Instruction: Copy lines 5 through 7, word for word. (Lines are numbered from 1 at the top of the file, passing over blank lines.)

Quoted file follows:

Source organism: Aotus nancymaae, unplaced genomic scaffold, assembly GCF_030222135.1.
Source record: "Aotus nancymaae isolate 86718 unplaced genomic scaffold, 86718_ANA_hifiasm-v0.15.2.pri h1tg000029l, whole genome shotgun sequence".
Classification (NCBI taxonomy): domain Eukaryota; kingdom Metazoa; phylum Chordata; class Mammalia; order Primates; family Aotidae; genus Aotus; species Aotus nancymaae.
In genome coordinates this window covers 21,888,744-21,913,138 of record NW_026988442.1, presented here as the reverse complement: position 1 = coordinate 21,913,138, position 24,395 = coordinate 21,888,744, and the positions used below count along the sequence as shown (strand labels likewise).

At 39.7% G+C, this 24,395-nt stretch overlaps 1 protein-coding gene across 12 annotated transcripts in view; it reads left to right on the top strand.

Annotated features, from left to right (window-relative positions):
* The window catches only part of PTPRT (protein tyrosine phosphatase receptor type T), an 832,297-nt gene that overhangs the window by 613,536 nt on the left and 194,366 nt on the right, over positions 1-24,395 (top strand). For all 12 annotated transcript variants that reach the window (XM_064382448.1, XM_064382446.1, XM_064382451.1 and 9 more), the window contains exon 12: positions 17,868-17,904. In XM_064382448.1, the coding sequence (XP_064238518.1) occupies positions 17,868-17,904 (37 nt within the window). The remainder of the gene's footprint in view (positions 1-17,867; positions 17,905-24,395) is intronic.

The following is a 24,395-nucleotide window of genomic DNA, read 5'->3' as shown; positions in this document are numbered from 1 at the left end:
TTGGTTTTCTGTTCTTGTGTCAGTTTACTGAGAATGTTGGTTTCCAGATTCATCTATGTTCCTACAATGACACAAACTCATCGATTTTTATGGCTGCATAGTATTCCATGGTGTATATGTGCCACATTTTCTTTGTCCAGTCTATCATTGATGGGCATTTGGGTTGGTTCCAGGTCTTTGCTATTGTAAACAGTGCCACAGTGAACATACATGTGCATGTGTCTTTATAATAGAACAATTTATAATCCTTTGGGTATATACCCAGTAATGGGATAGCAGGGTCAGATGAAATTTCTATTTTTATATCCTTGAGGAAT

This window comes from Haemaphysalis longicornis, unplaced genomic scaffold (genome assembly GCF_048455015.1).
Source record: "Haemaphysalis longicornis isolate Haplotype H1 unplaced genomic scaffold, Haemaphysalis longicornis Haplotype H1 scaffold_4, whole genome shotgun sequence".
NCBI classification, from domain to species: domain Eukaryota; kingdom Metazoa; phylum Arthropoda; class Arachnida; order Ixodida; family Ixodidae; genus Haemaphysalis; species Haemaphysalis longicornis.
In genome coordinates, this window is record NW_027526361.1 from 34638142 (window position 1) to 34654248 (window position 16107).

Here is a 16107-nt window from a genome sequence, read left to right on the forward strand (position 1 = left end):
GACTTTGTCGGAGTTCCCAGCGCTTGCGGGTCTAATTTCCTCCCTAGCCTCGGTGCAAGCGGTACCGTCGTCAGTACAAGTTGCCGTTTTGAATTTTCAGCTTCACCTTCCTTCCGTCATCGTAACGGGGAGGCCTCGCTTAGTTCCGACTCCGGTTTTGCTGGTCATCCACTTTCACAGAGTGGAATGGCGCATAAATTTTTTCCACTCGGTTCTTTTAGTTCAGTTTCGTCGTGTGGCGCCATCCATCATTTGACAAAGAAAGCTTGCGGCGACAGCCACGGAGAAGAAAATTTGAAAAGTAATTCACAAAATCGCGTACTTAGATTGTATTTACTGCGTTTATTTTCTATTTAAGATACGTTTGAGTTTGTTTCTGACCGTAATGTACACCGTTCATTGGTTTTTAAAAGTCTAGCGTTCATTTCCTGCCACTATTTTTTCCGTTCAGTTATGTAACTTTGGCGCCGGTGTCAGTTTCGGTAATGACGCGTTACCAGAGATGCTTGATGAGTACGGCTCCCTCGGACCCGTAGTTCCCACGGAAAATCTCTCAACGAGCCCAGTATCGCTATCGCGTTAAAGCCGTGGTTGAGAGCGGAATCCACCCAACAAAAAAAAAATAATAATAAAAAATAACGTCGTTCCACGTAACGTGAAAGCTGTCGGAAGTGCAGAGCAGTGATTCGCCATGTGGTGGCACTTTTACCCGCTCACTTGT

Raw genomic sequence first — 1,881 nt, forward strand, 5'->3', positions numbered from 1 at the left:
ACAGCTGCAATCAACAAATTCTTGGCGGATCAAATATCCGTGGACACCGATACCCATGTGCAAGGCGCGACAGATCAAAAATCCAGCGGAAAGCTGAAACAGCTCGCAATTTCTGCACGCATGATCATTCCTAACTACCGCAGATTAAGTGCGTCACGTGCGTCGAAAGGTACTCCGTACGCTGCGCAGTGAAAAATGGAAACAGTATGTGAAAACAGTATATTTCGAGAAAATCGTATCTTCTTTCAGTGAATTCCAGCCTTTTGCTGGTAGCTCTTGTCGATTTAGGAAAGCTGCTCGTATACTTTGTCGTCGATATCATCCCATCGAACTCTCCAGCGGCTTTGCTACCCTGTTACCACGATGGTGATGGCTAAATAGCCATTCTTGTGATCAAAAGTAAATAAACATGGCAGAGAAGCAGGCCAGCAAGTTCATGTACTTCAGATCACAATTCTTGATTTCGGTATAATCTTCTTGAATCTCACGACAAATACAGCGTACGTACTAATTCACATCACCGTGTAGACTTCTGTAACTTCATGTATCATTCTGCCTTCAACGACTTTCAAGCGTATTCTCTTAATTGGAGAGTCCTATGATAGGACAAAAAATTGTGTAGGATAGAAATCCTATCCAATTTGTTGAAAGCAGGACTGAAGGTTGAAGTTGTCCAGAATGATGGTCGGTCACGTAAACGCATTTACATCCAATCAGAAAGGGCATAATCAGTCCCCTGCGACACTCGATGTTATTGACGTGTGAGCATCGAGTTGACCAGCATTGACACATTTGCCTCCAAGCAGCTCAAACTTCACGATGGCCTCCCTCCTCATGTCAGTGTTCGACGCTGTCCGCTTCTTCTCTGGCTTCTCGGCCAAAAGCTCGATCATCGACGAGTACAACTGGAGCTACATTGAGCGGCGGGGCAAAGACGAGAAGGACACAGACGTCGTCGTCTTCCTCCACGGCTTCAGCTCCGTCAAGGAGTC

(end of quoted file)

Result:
At 39.7% G+C, this 24,395-nt stretch overlaps 1 protein-coding gene across 12 annotated transcripts in view; it reads left to right on the top strand.

Annotated features, from left to right (window-relative positions):
* The window catches only part of PTPRT (protein tyrosine phosphatase receptor type T), an 832,297-nt gene that overhangs the window by 613,536 nt on the left and 194,366 nt on the right, over positions 1-24,395 (top strand). For all 12 annotated transcript variants that reach the window (XM_064382448.1, XM_064382446.1, XM_064382451.1 and 9 more), the window contains exon 12: positions 17,868-17,904. In XM_064382448.1, the coding sequence (XP_064238518.1) occupies positions 17,868-17,904 (37 nt within the window). The remainder of the gene's footprint in view (positions 1-17,867; positions 17,905-24,395) is intronic.